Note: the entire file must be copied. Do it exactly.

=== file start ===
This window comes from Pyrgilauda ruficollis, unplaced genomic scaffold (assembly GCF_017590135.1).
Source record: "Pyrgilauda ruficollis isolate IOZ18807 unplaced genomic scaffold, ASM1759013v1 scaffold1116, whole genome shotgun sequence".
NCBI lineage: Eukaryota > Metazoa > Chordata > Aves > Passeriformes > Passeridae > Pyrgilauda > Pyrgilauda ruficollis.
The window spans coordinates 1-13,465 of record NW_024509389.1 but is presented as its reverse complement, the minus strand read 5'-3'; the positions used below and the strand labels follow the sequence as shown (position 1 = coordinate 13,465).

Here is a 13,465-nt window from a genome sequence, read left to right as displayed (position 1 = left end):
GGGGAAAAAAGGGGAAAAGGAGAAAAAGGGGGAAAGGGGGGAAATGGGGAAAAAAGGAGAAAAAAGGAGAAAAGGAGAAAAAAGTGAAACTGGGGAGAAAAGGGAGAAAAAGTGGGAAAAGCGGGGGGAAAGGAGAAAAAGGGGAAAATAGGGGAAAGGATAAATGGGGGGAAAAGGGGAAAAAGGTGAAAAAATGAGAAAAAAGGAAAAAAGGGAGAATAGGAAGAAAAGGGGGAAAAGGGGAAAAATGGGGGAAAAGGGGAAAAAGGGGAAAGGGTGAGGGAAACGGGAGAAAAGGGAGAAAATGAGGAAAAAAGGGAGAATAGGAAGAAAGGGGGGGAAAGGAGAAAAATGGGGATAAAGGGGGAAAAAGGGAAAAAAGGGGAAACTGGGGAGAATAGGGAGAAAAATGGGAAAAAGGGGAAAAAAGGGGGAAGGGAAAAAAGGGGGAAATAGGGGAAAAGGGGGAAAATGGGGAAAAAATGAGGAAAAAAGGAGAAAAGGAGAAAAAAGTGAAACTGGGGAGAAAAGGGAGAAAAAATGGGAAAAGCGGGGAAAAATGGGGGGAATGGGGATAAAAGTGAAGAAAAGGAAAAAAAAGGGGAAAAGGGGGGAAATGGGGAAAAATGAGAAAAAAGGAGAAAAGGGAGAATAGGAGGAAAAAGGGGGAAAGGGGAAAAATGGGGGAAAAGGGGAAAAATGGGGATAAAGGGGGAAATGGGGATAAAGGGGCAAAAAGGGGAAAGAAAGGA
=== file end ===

This window comes from Pyrgilauda ruficollis, unplaced genomic scaffold (assembly GCF_017590135.1).
Source record: "Pyrgilauda ruficollis isolate IOZ18807 unplaced genomic scaffold, ASM1759013v1 scaffold1116, whole genome shotgun sequence".
NCBI lineage: Eukaryota > Metazoa > Chordata > Aves > Passeriformes > Passeridae > Pyrgilauda > Pyrgilauda ruficollis.
The window spans coordinates 1-13,465 of record NW_024509389.1 but is presented as its reverse complement, the minus strand read 5'-3'; the positions used below and the strand labels follow the sequence as shown (position 1 = coordinate 13,465).

Here is a 13,465-nt window from a genome sequence, read left to right as displayed (position 1 = left end):
GGGGAAAAAAGGGGAAAAGGAGAAAAAGGGGGAAAGGGGGGAAATGGGGAAAAAAGGAGAAAAAAGGAGAAAAGGAGAAAAAAGTGAAACTGGGGAGAAAAGGGAGAAAAAGTGGGAAAAGCGGGGGGAAAGGAGAAAAAGGGGAAAATAGGGGAAAGGATAAATGGGGGGAAAAGGGGAAAAAGGTGAAAAAATGAGAAAAAAGGAAAAAAGGGAGAATAGGAAGAAAAGGGGGAAAAGGGGAAAAATGGGGGAAAAGGGGAAAAAGGGGAAAGGGTGAGGGAAACGGGAGAAAAGGGAGAAAATGAGGAAAAAAGGGAGAATAGGAAGAAAGGGGGGGAAAGGAGAAAAATGGGGATAAAGGGGGAAAAAGGGAAAAAAGGGGAAACTGGGGAGAATAGGGAGAAAAATGGGAAAAAGGGGAAAAAAGGGGGAAGGGAAAAAAGGGGGAAATAGGGGAAAAGGGGGAAAATGGGGAAAAAATGAGGAAAAAAGGAGAAAAGGAGAAAAAAGTGAAACTGGGGAGAAAAGGGAGAAAAAATGGGAAAAGCGGGGAAAAATGGGGGGAATGGGGATAAAAGTGAAGAAAAGGAAAAAAAAGGGGAAAAGGGGGGAAATGGGGAAAAATGAGAAAAAAGGAGAAAAGGGAGAATAGGAGGAAAAAGGGGGAAAGGGGAAAAATGGGGGAAAAGGGGAAAAATGGGGATAAAGGGGGAAATGGGGATAAAGGGGCAAAAAGGGGAAAGAAAGGA